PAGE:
Wicking magic of Wool
Rather than straining perspiration moisture and vapour through the tiny, tiny gaps in a non-absorbent synthetic knit, wool’s inner core (cortex) absorbs moisture—between 27% and 36% of its weight.
This absorbed moisture is then impacted by the lower humidity, air movement and (potentially) sunlight on the outside of the garment. The result: evaporation.
With so much moisture being absorbed, will a wool garment feel soggy? If it becomes saturated and is confined to a damp or high-humidity environment, it could. (Synthetics are often a better choice for excursions where persistent rain is likely.)
Yet wool has the capacity to both absorb moisture (in a vaporous state such as perspiration) while also resisting water (in a liquid state such as light rain). This is one of the almost-too-good-to-be-true marvels of wool.
Wool fibres have a scaly exterior layer called the cuticle, and that is overlaid with the epicuticle, itself coated with lanolin, a waxy, water-shedding film. It is the epicuticle and its waxy coating that makes wool resistant to mist and light rain (hydrophobic). It is this hydrophobic layer that touches your skin, minimizing (or eliminating) any sensation of dampness.
A very sweaty person can overwhelm any fabric. During those moments a wool garment will likely feel less damp and clammy on your skin than a synthetic garment, but it may feel weightier. A synthetic garment will dry out and feel lighter more quickly.
As a total sweat machine myself, I have to laugh at enthusiastic promotional claims (“Keeps you dry!”) sometimes linked to wicking garments. If a T-shirt shut down my ability to sweat, I’d be worried. What wicking fabrics do is allow you to feel drier faster than if you were wearing cotton or some other nontechnical fabric—and that’s a huge positive that, in my mind, makes them worth the money.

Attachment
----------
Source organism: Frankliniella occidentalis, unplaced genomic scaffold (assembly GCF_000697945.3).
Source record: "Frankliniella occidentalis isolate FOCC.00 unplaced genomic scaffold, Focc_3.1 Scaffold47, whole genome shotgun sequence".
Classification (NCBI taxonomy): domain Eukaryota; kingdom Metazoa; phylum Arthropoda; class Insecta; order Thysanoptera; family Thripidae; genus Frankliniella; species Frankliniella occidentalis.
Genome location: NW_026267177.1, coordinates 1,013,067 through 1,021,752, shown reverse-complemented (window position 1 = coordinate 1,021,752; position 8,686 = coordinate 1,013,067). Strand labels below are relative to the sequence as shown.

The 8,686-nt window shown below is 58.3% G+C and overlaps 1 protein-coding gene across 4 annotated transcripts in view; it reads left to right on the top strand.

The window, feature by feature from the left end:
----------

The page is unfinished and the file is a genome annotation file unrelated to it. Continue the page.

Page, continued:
Wool Texture and Temperature Regulation
Some people may be hesitant to consider wearing wool as a next-to-skin fabric.
Realize that performance underwear designed with wool uses merino wool, which consists of “ultrafine” fibres just 17.5 microns in width, fine enough that people will not experience the scratchy sensation often associated with traditional wool. The average human hair, just for comparison, measures 60 microns.
A property unique to wool is its ability to release small amounts of heat as it absorbs water. This effect is known by the arcane term “heat of sorption.” Energy, in the form of small amounts of heat, is produced through the work of moisture-absorption by wool fibres. Thus, in damp conditions, a wearer could potentially collect a small amount of comfort from this phenomenon. This is in addition to the countless warmth-trapping air pockets created by all the crimps inherent merino wool fibres.
Could that make wool too warm in hot conditions? Not necessarily. Evaporating moisture within the cortex can cool the air between the wool fabric and your skin, promoting a stable body temperature. Also, breathable wool fibres can buffer skin from air heated by the sun the same way they can trap warmed air and keep it close to skin in cool conditions.
Admittedly, these nuances can be tough to detect in the field, and when conditions turn seriously cold, you will obviously need more than a lightweight wool tee to maintain a comfortable body temperature.